Tuesday, April 29, 2008

For the Love of Mary: Work completed, Work in progress.

A Virgin of Guadalupe tile purchased in Albuquerque is the centerpiece of this large mosaic retablo. Made in 2005 with a variety of handmade ceramic pieces, glass beads, broken china and talavera tile, it frames a window in the Nunez house.
Measuring 6'X2', it was constructed on hardwood, and hung flat by being directly attached to the wall with screws on either end. After hanging, the two tiny areas left open for screw placement were patched with a pre-planned mosaic piece and grouted. The round edges of the retablo were obtained by running flat glass marbles along the sides and building grout over them to form an arc. Grout color is crucial to any mosaic--something we've learned the hard way. This piece works successfully in the room, because it was grouted in the same color family as the walls, using a slightly lighter colored grout.

Both of us have always been attracted to images of the Virgin Mary.

Discussions about mosaicing our own "Mary Wall" have been in progress for a while...something gloriously beautiful and full of religious icons. We've made a few pilgrimages to the Catholic book store to build up our collection of Mary books, and prayer cards, lots of gorgeous images...but the idea remains in creative ether, and the proper location hasn't presented itself yet.

Meanwhile, there are two new Mary mosaics sitting on the production line:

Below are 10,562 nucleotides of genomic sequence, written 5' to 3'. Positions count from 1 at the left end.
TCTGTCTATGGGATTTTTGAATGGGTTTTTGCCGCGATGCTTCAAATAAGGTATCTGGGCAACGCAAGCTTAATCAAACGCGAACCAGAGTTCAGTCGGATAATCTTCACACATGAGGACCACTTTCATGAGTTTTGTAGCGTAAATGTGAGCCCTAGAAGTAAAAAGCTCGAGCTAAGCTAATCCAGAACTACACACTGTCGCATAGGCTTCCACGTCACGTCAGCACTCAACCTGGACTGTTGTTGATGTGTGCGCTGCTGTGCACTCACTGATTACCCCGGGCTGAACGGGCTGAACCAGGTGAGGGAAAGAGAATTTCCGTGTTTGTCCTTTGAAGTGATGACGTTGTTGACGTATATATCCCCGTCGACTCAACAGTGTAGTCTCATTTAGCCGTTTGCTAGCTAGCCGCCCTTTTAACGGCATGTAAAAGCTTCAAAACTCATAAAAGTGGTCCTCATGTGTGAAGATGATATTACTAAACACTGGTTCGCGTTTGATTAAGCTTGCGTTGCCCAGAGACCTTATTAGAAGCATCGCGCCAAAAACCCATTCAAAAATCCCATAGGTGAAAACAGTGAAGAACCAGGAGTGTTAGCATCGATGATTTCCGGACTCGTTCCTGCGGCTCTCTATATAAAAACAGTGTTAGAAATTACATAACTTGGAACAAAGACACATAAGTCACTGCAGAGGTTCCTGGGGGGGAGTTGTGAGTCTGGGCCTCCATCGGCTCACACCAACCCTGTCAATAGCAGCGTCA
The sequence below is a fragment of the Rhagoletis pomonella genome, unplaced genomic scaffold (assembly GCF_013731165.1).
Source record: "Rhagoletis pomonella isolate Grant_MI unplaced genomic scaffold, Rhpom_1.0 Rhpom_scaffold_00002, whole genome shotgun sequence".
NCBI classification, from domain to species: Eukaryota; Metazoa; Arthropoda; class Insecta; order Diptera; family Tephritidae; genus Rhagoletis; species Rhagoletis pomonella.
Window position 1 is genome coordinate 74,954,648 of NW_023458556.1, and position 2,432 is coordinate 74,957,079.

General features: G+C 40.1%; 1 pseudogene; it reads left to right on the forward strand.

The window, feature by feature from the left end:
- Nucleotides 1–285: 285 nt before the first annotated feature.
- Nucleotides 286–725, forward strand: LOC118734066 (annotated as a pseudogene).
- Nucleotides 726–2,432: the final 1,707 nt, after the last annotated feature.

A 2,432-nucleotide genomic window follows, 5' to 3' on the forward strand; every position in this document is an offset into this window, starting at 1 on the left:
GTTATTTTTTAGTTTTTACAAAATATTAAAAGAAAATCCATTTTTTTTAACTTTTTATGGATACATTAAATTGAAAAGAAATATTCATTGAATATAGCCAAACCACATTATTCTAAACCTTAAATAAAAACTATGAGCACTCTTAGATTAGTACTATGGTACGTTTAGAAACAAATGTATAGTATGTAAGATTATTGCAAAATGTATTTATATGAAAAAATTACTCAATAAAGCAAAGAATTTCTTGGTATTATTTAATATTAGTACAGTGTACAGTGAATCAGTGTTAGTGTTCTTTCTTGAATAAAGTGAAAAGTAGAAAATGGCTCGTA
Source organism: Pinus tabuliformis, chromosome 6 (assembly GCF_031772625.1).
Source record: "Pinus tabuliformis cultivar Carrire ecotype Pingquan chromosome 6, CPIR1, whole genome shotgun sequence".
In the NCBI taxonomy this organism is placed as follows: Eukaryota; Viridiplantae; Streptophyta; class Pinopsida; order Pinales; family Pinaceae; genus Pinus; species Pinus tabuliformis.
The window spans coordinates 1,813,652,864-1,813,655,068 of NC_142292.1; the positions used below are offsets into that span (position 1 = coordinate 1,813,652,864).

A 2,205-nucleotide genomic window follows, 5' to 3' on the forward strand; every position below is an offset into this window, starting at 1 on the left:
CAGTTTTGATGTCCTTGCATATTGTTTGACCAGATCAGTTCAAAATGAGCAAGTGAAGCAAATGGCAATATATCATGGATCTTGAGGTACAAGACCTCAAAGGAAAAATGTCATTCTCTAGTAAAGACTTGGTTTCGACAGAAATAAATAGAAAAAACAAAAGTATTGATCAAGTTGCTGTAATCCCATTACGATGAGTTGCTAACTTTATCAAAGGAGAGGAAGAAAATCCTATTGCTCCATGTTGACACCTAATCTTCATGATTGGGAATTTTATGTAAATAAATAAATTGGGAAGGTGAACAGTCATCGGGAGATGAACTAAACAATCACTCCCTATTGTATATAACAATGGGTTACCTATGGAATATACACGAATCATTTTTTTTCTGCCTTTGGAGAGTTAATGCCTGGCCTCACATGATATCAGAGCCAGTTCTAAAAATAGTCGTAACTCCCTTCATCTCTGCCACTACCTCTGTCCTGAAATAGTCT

Jan's shrine is still in the early design process, framed with gold iridescent glass tiles and beads. The marble tiles on which she has transferred images of Mary, have been made to appear aged. The under painting of the piece, including the metal frame (not it's original color) was done by a combination of techniques, including "Rub N Buff " and gold leaf. The wood cross will eventually contain text and another image of Mary. (Of course, all is subject to change as nothing is yet glued down.) The plan is to mosaic the piece together using the tempered glass mosaic technique. This piece hopes to find a home one day with Sister Pat, founder of the Learning and Loving Education Center, which is a non-profit educational project of the Sisters of the Presentation in Morgan Hill, CA. The work of the Learning and Loving Center is to provide educational opportunities and outreach to low income immigrant women and their children living in south Santa Clara county.

Julie's shrine has been around a while and has gone through a variety of transformations. It originally had an image of Mary decopauged in the center and was grouted in a light colored grout. This was a poor choice, compounded by a worse attempt to rescue it by painting the grout joints with gold metallic paint. Disaster. The hope is now--after having every bit of grout chisled out, the decopauge picture stripped away, the center painted black and a new tile found for it's center piece--that tempered glass over the black background and black grout will eventually unify the work.

Atrium Studio Garden Update

When last we looked out the sliding glass door of the studio at the end of winter, the view looked something like this...

Then the days began to warm, and the calla lilies opened one by one.

Plants with a tropical attitude began finding their way into the garden beds...
And before we knew it, Spring in all its northern California glory dropped in...

The wisteria burst into bloom.

A clematis spread over the white trellis.

And allergies descended. (Achoo!)

A neon azalea beckoned to be taken home from the local nursery and introduced to the Angels Trumpet which by then had doubled its size and was really tooting its horn.